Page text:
[James Hogg, "The Ettrick Shepherd," born in Ettrick Forest, 25th January, 1772 (the date given in his autobiography); died at Altrive, on the Yarrow, 21st November, 1835. He was the son of a shepherd, and his early years were spent in farm-service. Some of his songs having attracted the attention of Scott and others, he was encouraged to study and to write. His first important publication was The Mountain Bard, and about the same time he issued An Essay on Sheep. The profits derived from the two works enabled him to rent a farm; but he did not thrive in it, and he resigned his lease. He now determined to support himself entirely by his pen, and he started a weekly journal called The Spy: but it did not succeed. Soon afterwards he published The Queen's Wake, a legendary poem, which made and maintains his fame as a poet. By the kindness of the Buccleugh family, he was granted a farm at a nominal rent; but he was again unfortunate in his agricultural speculations. His nature was too enthusiastic and too generous to be guided by prudence, and although favoured by many circumstances, and always working hard, he ended his days almost as poor in worldly wealth as when he began, but rich in the affection of all who knew him. Twenty years after his death, government granted a pension to his widow. Blackie & Son publish a complete edition of his works, of which-besides those mentioned above-the most notable are: Pilgrims of the Sun, The Hunting of Badlewe; The Poetic Mirror -imitations of the most popular bards then living; The Jacobite Relics of Scotland-many of the songs in this collection are original; Miscellaneous Poems; The Brownie of Bodsbeck, and other Tales; The Three Perils of Man: The Three Perils of Woman; The Shepherd's Calendar; &c. &c. Professor Wilson in the Noctes, with which Hogg is intimately identified as "The Shepherd," said: "The Queen's Wake is a garland of fair forest flowers, bound with a band of rushes from the moor. . . . Some of the ballads are very beautiful; one or two even splendid; most of them spirited. 'Kilmeny' alone ⚫ places our (ay, our) Shepherd among the Undying Ones." Lord Jeffrey felt justified by "Kilmeny" in assuring the author that he was "a poet in the highest acceptation of the name."]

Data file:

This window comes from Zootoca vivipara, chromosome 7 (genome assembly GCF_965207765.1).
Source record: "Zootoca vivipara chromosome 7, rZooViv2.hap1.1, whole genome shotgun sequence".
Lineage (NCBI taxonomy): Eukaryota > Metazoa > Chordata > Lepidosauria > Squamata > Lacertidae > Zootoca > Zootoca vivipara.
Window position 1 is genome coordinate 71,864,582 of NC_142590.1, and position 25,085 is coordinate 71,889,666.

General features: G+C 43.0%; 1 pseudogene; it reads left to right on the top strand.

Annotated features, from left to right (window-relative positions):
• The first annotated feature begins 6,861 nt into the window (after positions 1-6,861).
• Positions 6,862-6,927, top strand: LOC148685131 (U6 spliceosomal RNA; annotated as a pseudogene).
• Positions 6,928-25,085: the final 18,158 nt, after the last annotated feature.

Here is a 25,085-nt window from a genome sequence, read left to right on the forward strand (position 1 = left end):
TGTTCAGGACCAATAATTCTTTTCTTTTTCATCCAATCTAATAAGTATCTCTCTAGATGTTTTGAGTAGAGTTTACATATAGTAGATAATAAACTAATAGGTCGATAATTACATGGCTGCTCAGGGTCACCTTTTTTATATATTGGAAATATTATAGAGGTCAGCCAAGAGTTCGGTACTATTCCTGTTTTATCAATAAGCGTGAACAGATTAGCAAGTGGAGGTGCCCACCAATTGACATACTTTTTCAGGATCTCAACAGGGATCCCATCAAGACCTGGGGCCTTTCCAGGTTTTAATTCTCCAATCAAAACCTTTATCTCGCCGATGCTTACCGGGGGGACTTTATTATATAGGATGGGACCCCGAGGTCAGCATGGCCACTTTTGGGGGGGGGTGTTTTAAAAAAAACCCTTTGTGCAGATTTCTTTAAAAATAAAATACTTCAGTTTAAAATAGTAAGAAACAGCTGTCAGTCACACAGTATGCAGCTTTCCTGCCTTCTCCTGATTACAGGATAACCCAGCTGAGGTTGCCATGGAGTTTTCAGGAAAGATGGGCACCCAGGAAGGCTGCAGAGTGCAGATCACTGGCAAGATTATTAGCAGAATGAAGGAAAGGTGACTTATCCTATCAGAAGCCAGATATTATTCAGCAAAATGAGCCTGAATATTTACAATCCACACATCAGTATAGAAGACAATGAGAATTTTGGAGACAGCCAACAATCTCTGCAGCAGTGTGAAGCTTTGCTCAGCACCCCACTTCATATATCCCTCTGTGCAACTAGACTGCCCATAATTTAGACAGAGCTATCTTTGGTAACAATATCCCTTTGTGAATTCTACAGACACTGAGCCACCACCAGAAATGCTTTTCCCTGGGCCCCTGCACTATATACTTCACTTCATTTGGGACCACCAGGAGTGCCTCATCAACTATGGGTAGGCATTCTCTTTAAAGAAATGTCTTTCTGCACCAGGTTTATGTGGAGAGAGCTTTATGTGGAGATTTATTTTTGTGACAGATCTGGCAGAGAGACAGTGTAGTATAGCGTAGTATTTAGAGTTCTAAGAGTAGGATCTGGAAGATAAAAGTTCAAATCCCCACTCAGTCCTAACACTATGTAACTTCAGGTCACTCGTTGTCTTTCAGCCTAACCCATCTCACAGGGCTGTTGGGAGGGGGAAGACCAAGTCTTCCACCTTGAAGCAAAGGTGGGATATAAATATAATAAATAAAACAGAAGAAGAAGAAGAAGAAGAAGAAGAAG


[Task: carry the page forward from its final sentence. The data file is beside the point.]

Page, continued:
Bonny Kilmeny gaed up the glen;
And lang, lang greet, or Kilmeny come hame!
When many lang day had come and fled, When grief grew calm, and hope was dead, When mess for Kilmeny's soul had been sung,
When the bedes-man had prayed, and the dead-bell
Late, late in a gloamin when all was still,
"Kilmeny, Kilmeny, where have you been? Lang hae we sought baith holt and dean; By linn, by ford, and green-wood tree, Yet you are halesome and fair to see. Where gat you that joup o' the lily sheen? That bonny snood o' the birk sae green? And these roses, the fairest that ever were seen?Kilmeny, Kilmeny, where have you been?"
Kilmeny looked up with a lovely grace, But nae smile was seen on Kilmeny's face; As still was her look, and as still was her ee, As the stillness that lay on the emerant lea, Or the mist that sleeps on a waveless sea. For Kilmeny had been she kenn'd not where, And Kilmeny had seen what she could not declare ; Kilmeny had been where the cock never crew, Where the rain never fell, and the wind never blew. But it seemed as the harp of the sky had rung, And the airs of heaven played round her tongue, When she spake of the lovely forms she had seen, And a land where sin had never been; A land of love, and a land of light, Withouten sun, or moon, or night; Where the river swa'd a living stream, And the light a pure and cloudless beam; The land of vision it would seem, A still, an everlasting dream.
In yon green wood there is a waik, And in that waik there is a wene,
And in that wene there is a maike, That neither has flesh, nor blood, nor bane; And down in yon green wood he walks his lane.
In that green wene Kilmeny lay, Her bosom happed wi' flowerets gay; But the air was soft and the silence deep, And bonny Kilmeny fell sound asleep. She kenn'd nae mair, nor opened her ee, Till waked by the hymns of a far countrye.
She woke on a couch of the silk sae slim, All striped wi' the bars of the rainbow's rim; And lovely beings round were rife, Who erst had travelled mortal life; And aye they smiled, and 'gan to speer, "What spirit has brought this mortal here?"
"Lang have I ranged the world wide,"
A meek and reverend fere replied; "Baith night and day I have watched the fair, Eident a thousand years and mair.
Yes, I have watched o'er ilk degree,